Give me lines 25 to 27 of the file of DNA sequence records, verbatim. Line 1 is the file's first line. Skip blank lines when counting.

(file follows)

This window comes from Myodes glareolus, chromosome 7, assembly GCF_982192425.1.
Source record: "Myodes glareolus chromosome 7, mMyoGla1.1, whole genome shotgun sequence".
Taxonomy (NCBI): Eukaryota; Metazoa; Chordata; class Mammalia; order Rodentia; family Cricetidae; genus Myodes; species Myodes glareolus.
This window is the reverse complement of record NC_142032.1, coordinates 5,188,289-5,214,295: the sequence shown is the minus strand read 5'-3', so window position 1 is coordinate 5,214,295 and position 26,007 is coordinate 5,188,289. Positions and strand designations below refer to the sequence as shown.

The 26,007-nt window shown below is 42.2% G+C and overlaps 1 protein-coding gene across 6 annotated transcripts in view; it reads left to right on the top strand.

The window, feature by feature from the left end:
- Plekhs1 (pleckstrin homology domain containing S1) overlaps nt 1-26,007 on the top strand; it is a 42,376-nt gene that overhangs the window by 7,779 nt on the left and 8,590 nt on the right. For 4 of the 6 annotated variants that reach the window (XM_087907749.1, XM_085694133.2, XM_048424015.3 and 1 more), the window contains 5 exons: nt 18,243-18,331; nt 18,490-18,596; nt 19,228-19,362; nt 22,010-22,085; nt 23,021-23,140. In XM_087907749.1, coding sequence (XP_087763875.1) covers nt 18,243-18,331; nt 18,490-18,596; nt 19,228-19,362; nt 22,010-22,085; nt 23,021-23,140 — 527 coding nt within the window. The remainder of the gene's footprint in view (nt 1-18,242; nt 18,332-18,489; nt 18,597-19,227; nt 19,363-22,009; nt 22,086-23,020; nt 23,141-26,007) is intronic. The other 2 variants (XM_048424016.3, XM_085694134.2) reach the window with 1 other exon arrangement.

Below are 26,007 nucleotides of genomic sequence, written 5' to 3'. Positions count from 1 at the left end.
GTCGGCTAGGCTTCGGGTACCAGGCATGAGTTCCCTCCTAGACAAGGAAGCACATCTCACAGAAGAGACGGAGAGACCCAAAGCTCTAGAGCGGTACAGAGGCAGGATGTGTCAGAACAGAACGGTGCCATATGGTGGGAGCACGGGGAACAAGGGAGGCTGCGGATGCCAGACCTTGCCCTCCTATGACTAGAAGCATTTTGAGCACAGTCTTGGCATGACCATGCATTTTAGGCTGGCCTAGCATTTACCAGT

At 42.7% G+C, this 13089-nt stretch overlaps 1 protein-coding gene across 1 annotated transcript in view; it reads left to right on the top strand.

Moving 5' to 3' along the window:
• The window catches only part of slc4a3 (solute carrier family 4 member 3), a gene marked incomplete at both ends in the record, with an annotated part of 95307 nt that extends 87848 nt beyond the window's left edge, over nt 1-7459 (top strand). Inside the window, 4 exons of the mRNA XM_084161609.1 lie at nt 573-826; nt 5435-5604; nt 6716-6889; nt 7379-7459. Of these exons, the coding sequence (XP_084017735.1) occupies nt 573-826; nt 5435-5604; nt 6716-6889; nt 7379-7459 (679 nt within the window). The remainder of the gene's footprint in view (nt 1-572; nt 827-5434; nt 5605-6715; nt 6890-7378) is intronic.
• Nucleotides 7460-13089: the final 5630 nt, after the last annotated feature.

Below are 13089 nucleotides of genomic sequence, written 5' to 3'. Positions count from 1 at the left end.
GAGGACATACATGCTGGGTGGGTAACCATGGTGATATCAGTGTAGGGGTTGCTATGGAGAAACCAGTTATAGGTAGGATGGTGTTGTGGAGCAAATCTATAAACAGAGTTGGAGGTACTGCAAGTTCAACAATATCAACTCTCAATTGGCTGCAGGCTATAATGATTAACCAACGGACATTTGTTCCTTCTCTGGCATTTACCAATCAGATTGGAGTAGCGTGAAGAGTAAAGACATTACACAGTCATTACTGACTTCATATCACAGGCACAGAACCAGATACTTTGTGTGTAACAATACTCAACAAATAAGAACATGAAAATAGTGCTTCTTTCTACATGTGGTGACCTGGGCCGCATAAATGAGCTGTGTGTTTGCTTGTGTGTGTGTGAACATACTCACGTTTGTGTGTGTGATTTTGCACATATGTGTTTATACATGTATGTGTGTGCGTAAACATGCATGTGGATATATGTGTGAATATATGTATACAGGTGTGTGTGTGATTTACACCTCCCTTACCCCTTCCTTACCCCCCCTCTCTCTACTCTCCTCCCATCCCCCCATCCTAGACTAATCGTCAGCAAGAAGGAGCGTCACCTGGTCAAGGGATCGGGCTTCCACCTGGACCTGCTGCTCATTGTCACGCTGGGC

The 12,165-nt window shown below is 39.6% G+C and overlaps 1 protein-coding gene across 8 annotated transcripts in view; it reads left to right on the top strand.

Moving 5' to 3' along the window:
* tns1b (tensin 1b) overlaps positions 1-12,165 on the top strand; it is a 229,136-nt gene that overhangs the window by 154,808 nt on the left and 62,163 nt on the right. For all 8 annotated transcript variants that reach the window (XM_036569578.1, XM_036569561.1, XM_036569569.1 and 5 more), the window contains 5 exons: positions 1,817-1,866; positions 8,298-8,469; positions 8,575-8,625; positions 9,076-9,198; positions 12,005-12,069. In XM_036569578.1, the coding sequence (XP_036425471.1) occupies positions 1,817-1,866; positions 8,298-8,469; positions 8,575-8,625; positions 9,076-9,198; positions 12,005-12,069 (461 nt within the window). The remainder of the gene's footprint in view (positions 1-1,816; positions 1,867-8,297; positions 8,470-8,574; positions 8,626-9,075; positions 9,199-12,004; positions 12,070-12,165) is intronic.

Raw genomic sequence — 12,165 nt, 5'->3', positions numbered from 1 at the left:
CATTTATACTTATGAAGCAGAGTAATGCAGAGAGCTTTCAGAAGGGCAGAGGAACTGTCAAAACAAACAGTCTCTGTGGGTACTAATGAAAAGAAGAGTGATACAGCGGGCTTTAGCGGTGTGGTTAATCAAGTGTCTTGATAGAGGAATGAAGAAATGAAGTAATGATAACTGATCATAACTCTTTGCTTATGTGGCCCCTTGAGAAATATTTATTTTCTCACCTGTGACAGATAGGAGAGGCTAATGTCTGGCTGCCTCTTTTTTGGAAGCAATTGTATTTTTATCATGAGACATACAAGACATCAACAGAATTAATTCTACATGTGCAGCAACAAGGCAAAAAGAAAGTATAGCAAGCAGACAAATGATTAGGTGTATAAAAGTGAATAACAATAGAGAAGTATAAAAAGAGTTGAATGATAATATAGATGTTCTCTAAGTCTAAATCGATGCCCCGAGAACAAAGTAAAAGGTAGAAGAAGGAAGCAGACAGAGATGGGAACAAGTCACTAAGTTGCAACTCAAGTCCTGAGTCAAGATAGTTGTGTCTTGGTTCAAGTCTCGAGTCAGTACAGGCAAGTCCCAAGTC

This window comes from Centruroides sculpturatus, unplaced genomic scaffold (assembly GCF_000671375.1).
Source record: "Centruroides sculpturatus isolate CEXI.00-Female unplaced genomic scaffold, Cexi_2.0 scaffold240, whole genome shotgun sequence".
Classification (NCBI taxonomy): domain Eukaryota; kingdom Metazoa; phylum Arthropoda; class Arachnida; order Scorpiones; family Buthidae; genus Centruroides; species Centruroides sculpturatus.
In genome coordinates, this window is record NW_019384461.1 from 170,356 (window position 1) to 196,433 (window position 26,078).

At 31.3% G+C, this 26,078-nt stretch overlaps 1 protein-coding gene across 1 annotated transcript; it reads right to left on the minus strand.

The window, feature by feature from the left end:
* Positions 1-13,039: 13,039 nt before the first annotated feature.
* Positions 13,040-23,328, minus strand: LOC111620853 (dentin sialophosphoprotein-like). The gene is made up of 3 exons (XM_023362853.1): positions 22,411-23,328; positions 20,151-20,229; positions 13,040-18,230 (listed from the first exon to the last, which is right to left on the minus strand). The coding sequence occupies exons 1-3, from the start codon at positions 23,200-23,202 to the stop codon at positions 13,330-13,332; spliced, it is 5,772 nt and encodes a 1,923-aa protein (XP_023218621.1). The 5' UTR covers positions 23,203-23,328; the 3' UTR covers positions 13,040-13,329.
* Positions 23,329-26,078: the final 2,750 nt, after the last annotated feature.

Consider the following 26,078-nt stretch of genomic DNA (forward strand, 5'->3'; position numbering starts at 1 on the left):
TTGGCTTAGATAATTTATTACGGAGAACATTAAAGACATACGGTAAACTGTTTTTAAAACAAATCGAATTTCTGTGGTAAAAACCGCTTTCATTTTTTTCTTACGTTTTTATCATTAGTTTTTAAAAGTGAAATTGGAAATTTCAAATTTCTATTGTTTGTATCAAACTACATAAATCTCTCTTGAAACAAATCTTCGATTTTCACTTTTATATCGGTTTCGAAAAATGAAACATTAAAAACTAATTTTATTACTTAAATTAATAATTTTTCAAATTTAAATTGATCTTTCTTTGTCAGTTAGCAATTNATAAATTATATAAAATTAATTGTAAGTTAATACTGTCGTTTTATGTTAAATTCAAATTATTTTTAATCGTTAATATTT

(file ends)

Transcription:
At 31.3% G+C, this 26,078-nt stretch overlaps 1 protein-coding gene across 1 annotated transcript; it reads right to left on the minus strand.

The window, feature by feature from the left end:
* Positions 1-13,039: 13,039 nt before the first annotated feature.